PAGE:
9. Jon Brengan flyfishing addict

    Posts: 395
    Seattle, Washington, U.S.A.
    Ratings: +6 / 0
    When I started tying it was in 4th grade because it was offered as a class for a couple hours every other friday, the teacher said he would eventually take the student who got the best grades in regular school courses fishing. I never got to go fishing. Instead my dad was thrilled because he now didn't have to buy flies anymore, I also think he thought having me tie flies would save him money. As everyone has eluded too and that you must know by now anything in this sport costs money. Somehow fly fishing and fly tying became an expensive addiction, but what a cool addiction it is. I look at it as completing the circle - I tied the fly that caught the fish, that I was able to share the experience with friends and put a meal on the table to boot. There's really nothing more cool than seeing a natural being sucked off the surface by a big trout, then finally getting everything to happen correctly to match that exact thing and have that fish come up and suck your fly down too, feel the bend in your rod, the tight surging line ripping out of the reel, then easing that fish up for a release and seeing your fly right there in the corner of it's mouth. It's pure magic, I live for that moment!! I tie flies because I like that feeling of knowing my flies are different than anything you can buy in a store. I know that over the years I've tied thousands of flies, compiled many fly collections, spent thousands of dollars in fly fishing stores on materials, books, magazines and gear. But I wouldn't trade those in because of the money, I have a huge store of memories...to go along with all that, that couldn't ever be made up on something else. Fly fishing and fly tying is a lifestyle, a passion for me and countless others. I hope you do get into it, we can always use another brother. Take a class, spend the money - it'll save you time and frustration. Plus now a days you can always watch tying on Youtube, and see how others use or tie materials for their creations. Good Luck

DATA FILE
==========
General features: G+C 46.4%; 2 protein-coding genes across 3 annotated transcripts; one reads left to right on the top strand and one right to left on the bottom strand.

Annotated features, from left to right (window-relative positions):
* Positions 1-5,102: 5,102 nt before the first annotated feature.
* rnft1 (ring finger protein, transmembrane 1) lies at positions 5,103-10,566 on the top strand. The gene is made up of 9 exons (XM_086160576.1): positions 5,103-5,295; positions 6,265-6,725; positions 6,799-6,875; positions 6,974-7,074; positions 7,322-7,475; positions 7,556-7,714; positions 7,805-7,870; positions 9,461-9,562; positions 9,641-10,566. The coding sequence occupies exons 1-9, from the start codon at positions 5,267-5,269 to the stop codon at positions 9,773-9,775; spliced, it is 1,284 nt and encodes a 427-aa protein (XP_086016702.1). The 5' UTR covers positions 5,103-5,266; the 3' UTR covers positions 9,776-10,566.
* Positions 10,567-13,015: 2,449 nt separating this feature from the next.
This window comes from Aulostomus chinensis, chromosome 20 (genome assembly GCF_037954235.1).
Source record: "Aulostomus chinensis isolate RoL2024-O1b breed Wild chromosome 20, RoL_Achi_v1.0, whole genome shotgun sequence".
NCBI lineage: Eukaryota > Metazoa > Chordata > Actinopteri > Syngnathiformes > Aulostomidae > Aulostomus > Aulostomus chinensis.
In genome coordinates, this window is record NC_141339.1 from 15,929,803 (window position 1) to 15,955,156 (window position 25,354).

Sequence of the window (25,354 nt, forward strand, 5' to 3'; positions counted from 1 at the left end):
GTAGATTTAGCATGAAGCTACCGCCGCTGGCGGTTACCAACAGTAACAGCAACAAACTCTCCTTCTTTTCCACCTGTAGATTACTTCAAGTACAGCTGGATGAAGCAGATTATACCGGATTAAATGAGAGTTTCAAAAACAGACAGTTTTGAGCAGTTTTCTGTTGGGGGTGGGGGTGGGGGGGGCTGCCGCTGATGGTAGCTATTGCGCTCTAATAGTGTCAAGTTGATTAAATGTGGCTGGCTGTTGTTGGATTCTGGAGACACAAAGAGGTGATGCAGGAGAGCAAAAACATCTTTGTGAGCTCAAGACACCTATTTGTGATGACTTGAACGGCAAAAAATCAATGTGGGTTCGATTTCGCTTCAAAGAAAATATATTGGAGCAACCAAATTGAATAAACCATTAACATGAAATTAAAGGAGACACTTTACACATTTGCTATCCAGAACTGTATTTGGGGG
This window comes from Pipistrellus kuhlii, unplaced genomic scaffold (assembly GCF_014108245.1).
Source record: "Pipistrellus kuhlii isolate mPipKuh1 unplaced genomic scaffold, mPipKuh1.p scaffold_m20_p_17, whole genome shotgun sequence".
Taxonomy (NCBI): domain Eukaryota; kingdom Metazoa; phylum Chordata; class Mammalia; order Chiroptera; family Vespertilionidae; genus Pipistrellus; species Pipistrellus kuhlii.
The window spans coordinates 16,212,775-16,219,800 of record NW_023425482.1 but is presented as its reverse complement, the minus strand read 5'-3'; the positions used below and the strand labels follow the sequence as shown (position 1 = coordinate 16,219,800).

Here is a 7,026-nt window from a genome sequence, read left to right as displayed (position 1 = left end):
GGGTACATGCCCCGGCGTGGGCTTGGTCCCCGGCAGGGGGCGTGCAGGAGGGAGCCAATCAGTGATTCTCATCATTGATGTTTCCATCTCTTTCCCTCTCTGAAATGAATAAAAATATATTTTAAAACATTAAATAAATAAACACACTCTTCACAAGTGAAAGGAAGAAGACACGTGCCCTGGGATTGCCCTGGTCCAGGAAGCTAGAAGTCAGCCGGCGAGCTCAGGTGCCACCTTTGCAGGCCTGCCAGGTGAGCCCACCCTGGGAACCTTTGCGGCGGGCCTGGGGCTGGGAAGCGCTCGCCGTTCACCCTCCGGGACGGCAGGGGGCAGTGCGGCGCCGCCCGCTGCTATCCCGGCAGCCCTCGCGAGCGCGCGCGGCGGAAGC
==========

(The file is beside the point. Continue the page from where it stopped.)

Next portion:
10. dfl Active Member

    Posts: 310
    Sequim WA
    Ratings: +130 / 0
    If you start tying I suggest you get a "pattern box". Its just a box in which I put any fly that is given me or that I buy. I can then look at the fly and figure out how to tie it. (Yes that skill well come.) If I'm gifted a fly and I use it and lose it its gone forever. If it goes in my pattern box I can tie as many as I want.